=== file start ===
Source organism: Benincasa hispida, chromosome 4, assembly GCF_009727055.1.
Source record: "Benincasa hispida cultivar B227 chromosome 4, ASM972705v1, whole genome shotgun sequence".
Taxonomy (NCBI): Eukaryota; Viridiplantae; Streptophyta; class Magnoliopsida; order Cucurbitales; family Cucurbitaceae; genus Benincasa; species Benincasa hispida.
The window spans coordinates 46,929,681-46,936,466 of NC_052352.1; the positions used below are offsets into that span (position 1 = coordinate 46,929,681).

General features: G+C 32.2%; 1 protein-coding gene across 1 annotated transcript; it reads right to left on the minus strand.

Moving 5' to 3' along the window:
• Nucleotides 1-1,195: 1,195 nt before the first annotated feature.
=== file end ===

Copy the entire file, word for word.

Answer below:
Source organism: Benincasa hispida, chromosome 4, assembly GCF_009727055.1.
Source record: "Benincasa hispida cultivar B227 chromosome 4, ASM972705v1, whole genome shotgun sequence".
Taxonomy (NCBI): Eukaryota; Viridiplantae; Streptophyta; class Magnoliopsida; order Cucurbitales; family Cucurbitaceae; genus Benincasa; species Benincasa hispida.
The window spans coordinates 46,929,681-46,936,466 of NC_052352.1; the positions used below are offsets into that span (position 1 = coordinate 46,929,681).

General features: G+C 32.2%; 1 protein-coding gene across 1 annotated transcript; it reads right to left on the minus strand.

Moving 5' to 3' along the window:
• Nucleotides 1-1,195: 1,195 nt before the first annotated feature.